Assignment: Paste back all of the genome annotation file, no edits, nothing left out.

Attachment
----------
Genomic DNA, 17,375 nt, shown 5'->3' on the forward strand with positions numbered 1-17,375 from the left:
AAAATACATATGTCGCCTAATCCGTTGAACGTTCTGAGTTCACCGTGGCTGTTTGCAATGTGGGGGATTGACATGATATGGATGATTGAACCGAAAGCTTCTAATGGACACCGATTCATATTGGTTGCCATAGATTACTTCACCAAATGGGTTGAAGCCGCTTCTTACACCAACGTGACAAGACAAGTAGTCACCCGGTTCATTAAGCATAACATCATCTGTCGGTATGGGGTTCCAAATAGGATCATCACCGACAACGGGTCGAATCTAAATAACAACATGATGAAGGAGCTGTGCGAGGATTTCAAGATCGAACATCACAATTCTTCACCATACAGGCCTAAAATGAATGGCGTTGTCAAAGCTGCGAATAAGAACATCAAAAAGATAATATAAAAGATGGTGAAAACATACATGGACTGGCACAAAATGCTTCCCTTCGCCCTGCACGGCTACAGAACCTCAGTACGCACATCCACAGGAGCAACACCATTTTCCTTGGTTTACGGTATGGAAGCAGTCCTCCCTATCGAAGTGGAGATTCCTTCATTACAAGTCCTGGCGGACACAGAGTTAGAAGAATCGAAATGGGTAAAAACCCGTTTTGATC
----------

Genomic DNA, 17,375 nt, shown 5'->3' on the forward strand with positions numbered 1-17,375 from the left:
AAAATACATATGTCGCCTAATCCGTTGAACGTTCTGAGTTCACCGTGGCTGTTTGCAATGTGGGGGATTGACATGATATGGATGATTGAACCGAAAGCTTCTAATGGACACCGATTCATATTGGTTGCCATAGATTACTTCACCAAATGGGTTGAAGCCGCTTCTTACACCAACGTGACAAGACAAGTAGTCACCCGGTTCATTAAGCATAACATCATCTGTCGGTATGGGGTTCCAAATAGGATCATCACCGACAACGGGTCGAATCTAAATAACAACATGATGAAGGAGCTGTGCGAGGATTTCAAGATCGAACATCACAATTCTTCACCATACAGGCCTAAAATGAATGGCGTTGTCAAAGCTGCGAATAAGAACATCAAAAAGATAATATAAAAGATGGTGAAAACATACATGGACTGGCACAAAATGCTTCCCTTCGCCCTGCACGGCTACAGAACCTCAGTACGCACATCCACAGGAGCAACACCATTTTCCTTGGTTTACGGTATGGAAGCAGTCCTCCCTATCGAAGTGGAGATTCCTTCATTACAAGTCCTGGCGGACACAGAGTTAGAAGAATCGAAATGGGTAAAAACCCGTTTTGATC